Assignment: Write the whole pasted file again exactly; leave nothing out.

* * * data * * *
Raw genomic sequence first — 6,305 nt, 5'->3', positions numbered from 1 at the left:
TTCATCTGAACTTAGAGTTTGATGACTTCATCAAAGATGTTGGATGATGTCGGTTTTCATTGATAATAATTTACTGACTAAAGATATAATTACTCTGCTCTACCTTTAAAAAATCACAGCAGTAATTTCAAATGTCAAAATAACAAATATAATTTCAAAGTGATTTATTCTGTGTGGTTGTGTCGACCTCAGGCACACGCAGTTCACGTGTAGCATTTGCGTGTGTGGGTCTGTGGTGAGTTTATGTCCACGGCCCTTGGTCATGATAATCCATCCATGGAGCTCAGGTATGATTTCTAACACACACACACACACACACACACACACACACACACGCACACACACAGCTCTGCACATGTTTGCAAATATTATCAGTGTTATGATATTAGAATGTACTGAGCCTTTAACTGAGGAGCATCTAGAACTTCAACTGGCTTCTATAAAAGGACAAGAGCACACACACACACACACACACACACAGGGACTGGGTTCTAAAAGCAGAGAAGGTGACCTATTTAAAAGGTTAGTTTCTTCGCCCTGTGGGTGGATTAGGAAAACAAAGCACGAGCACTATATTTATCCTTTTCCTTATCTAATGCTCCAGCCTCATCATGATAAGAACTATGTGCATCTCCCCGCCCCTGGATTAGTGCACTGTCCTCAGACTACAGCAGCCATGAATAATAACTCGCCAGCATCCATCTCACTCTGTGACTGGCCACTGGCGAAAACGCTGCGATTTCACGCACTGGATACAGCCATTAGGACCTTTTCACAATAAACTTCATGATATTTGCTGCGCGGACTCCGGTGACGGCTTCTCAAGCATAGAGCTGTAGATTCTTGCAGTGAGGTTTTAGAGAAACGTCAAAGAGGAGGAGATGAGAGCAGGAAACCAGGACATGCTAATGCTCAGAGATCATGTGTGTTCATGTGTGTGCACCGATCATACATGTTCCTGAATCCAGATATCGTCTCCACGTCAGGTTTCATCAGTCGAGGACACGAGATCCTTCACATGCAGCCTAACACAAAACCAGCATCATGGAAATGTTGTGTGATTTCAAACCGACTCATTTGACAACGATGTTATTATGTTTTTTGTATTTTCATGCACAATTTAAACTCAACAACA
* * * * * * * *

Raw genomic sequence first — 6,305 nt, 5'->3', positions numbered from 1 at the left:
TTCATCTGAACTTAGAGTTTGATGACTTCATCAAAGATGTTGGATGATGTCGGTTTTCATTGATAATAATTTACTGACTAAAGATATAATTACTCTGCTCTACCTTTAAAAAATCACAGCAGTAATTTCAAATGTCAAAATAACAAATATAATTTCAAAGTGATTTATTCTGTGTGGTTGTGTCGACCTCAGGCACACGCAGTTCACGTGTAGCATTTGCGTGTGTGGGTCTGTGGTGAGTTTATGTCCACGGCCCTTGGTCATGATAATCCATCCATGGAGCTCAGGTATGATTTCTAACACACACACACACACACACACACACACACACACACGCACACACACAGCTCTGCACATGTTTGCAAATATTATCAGTGTTATGATATTAGAATGTACTGAGCCTTTAACTGAGGAGCATCTAGAACTTCAACTGGCTTCTATAAAAGGACAAGAGCACACACACACACACACACACACACAGGGACTGGGTTCTAAAAGCAGAGAAGGTGACCTATTTAAAAGGTTAGTTTCTTCGCCCTGTGGGTGGATTAGGAAAACAAAGCACGAGCACTATATTTATCCTTTTCCTTATCTAATGCTCCAGCCTCATCATGATAAGAACTATGTGCATCTCCCCGCCCCTGGATTAGTGCACTGTCCTCAGACTACAGCAGCCATGAATAATAACTCGCCAGCATCCATCTCACTCTGTGACTGGCCACTGGCGAAAACGCTGCGATTTCACGCACTGGATACAGCCATTAGGACCTTTTCACAATAAACTTCATGATATTTGCTGCGCGGACTCCGGTGACGGCTTCTCAAGCATAGAGCTGTAGATTCTTGCAGTGAGGTTTTAGAGAAACGTCAAAGAGGAGGAGATGAGAGCAGGAAACCAGGACATGCTAATGCTCAGAGATCATGTGTGTTCATGTGTGTGCACCGATCATACATGTTCCTGAATCCAGATATCGTCTCCACGTCAGGTTTCATCAGTCGAGGACACGAGATCCTTCACATGCAGCCTAACACAAAACCAGCATCATGGAAATGTTGTGTGATTTCAAACCGACTCATTTGACAACGATGTTATTATGTTTTTTGTATTTTCATGCACAATTTAAACTCAACAACA